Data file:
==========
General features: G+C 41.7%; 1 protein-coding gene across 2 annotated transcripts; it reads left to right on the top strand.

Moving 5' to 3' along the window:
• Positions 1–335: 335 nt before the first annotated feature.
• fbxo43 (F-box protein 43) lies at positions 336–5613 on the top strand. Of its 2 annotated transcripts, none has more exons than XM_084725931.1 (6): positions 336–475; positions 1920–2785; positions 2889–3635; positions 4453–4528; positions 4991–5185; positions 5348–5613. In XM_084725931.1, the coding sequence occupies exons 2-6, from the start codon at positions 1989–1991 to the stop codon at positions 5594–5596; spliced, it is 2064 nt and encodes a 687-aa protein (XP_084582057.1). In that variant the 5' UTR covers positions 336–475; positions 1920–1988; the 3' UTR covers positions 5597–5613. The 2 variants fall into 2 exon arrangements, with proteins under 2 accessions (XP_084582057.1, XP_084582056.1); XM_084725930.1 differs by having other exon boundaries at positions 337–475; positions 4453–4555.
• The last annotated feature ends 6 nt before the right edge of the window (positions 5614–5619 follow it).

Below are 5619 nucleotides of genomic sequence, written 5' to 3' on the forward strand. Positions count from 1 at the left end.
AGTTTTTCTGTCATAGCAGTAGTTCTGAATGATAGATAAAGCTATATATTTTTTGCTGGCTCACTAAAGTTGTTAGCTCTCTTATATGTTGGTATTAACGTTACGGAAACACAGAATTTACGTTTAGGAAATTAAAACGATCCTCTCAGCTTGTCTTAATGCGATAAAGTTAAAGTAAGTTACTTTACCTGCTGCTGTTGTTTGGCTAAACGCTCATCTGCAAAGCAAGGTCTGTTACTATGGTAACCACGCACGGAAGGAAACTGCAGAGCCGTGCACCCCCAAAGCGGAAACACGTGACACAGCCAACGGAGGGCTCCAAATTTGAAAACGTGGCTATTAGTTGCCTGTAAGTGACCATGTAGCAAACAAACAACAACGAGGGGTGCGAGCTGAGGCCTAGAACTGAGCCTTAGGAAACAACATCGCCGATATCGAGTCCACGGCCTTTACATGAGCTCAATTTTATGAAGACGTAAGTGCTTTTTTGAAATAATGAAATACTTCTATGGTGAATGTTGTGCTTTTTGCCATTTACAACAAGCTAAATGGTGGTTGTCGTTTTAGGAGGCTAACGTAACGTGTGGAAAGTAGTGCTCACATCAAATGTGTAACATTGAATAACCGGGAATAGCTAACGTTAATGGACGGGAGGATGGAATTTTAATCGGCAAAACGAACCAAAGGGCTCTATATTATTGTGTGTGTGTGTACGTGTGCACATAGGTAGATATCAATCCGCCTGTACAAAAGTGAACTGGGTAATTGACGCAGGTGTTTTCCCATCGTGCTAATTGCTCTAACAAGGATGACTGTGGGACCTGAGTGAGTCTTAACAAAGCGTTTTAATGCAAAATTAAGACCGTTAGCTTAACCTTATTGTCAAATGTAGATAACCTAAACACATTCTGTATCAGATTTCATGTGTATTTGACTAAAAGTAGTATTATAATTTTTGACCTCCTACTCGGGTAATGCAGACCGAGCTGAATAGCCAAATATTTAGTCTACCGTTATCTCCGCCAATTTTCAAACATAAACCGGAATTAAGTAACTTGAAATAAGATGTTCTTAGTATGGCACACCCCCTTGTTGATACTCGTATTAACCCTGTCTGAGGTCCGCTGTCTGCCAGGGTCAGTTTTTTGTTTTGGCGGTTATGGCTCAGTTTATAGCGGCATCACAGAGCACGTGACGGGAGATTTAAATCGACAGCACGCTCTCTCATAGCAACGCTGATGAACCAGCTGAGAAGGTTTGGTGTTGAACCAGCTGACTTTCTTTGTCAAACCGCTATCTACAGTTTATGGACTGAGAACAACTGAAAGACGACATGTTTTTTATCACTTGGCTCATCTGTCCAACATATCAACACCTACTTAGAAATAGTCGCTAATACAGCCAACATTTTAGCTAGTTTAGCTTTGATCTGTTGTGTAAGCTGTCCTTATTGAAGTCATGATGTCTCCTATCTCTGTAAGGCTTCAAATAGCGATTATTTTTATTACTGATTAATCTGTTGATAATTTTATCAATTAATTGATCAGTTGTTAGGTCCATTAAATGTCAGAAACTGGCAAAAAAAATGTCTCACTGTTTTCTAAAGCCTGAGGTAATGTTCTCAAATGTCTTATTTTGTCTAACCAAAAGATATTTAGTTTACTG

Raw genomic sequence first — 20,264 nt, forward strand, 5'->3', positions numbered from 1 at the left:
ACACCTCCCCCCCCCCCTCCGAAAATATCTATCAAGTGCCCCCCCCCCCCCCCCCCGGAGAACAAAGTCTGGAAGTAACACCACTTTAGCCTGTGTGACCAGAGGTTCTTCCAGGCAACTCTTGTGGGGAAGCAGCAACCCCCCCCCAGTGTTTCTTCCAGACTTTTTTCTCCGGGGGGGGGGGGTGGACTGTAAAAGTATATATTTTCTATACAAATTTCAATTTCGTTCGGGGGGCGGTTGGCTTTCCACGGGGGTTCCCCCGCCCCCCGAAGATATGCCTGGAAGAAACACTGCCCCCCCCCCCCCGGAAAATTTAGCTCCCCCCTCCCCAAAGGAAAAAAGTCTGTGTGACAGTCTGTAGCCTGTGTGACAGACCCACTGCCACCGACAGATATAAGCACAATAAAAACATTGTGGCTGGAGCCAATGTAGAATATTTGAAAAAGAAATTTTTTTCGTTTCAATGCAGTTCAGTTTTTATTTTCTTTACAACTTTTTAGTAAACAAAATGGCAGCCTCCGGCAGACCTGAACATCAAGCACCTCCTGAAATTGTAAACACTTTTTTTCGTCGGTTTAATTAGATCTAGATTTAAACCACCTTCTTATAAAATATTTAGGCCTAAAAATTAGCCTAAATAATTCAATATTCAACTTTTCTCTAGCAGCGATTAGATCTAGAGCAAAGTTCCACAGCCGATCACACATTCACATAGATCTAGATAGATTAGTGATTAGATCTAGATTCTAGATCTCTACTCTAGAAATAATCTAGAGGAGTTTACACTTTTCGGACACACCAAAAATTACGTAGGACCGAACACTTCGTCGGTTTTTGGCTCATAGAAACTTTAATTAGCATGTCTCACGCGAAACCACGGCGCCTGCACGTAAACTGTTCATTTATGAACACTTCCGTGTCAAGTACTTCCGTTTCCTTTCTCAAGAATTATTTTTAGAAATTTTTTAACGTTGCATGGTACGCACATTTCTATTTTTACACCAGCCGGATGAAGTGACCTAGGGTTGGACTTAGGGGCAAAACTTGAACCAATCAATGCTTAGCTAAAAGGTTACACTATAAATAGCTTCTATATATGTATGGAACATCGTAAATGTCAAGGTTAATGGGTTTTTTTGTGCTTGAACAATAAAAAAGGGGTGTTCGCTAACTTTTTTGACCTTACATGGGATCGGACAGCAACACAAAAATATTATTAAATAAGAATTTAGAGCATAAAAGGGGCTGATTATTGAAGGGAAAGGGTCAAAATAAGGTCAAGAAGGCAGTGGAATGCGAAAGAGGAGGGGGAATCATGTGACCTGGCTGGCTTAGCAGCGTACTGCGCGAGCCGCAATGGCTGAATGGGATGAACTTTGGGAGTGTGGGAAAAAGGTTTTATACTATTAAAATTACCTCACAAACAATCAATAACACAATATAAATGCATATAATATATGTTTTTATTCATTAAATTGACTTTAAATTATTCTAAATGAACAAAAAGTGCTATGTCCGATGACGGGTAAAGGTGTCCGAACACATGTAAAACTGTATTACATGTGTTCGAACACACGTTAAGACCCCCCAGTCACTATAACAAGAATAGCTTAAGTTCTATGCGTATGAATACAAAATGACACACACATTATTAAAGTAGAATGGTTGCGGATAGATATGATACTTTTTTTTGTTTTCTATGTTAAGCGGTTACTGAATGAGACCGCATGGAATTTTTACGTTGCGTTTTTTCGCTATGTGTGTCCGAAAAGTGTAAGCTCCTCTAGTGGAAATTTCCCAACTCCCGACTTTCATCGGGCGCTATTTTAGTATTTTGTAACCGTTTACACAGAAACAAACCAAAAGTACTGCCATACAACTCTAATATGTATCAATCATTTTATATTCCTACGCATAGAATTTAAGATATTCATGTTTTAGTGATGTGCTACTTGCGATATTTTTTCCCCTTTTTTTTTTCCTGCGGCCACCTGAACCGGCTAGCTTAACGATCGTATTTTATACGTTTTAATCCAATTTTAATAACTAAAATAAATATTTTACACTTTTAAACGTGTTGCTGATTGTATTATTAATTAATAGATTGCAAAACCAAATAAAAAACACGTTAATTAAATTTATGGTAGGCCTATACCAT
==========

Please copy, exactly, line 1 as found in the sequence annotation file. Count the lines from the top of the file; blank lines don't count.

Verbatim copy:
General features: G+C 41.7%; 1 protein-coding gene across 2 annotated transcripts; it reads left to right on the top strand.